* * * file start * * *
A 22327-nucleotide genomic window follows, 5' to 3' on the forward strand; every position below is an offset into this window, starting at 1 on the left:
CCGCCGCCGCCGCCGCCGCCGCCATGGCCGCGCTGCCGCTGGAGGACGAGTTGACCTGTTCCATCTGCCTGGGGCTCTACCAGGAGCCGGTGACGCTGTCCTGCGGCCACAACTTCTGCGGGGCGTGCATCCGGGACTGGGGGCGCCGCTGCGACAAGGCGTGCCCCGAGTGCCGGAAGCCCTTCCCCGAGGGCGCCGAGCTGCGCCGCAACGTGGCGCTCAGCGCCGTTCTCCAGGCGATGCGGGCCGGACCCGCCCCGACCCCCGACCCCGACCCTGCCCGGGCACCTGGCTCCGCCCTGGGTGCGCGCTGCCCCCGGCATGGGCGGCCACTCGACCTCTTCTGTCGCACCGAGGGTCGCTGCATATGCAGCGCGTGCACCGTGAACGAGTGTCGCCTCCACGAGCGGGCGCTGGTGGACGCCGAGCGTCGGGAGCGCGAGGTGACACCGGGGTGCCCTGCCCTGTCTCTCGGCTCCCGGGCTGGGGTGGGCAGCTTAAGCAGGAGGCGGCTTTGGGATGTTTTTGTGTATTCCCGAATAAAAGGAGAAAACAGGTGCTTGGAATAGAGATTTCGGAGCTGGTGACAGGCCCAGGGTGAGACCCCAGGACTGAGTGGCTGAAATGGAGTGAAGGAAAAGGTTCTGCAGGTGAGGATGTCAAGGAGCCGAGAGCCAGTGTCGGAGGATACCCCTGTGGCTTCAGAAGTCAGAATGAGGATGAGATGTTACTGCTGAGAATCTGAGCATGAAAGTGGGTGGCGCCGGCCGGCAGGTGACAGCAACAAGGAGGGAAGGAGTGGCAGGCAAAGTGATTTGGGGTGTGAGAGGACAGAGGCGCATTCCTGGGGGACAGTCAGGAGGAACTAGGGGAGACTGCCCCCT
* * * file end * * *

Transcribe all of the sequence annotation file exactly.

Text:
A 22327-nucleotide genomic window follows, 5' to 3' on the forward strand; every position below is an offset into this window, starting at 1 on the left:
CCGCCGCCGCCGCCGCCGCCGCCATGGCCGCGCTGCCGCTGGAGGACGAGTTGACCTGTTCCATCTGCCTGGGGCTCTACCAGGAGCCGGTGACGCTGTCCTGCGGCCACAACTTCTGCGGGGCGTGCATCCGGGACTGGGGGCGCCGCTGCGACAAGGCGTGCCCCGAGTGCCGGAAGCCCTTCCCCGAGGGCGCCGAGCTGCGCCGCAACGTGGCGCTCAGCGCCGTTCTCCAGGCGATGCGGGCCGGACCCGCCCCGACCCCCGACCCCGACCCTGCCCGGGCACCTGGCTCCGCCCTGGGTGCGCGCTGCCCCCGGCATGGGCGGCCACTCGACCTCTTCTGTCGCACCGAGGGTCGCTGCATATGCAGCGCGTGCACCGTGAACGAGTGTCGCCTCCACGAGCGGGCGCTGGTGGACGCCGAGCGTCGGGAGCGCGAGGTGACACCGGGGTGCCCTGCCCTGTCTCTCGGCTCCCGGGCTGGGGTGGGCAGCTTAAGCAGGAGGCGGCTTTGGGATGTTTTTGTGTATTCCCGAATAAAAGGAGAAAACAGGTGCTTGGAATAGAGATTTCGGAGCTGGTGACAGGCCCAGGGTGAGACCCCAGGACTGAGTGGCTGAAATGGAGTGAAGGAAAAGGTTCTGCAGGTGAGGATGTCAAGGAGCCGAGAGCCAGTGTCGGAGGATACCCCTGTGGCTTCAGAAGTCAGAATGAGGATGAGATGTTACTGCTGAGAATCTGAGCATGAAAGTGGGTGGCGCCGGCCGGCAGGTGACAGCAACAAGGAGGGAAGGAGTGGCAGGCAAAGTGATTTGGGGTGTGAGAGGACAGAGGCGCATTCCTGGGGGACAGTCAGGAGGAACTAGGGGAGACTGCCCCCT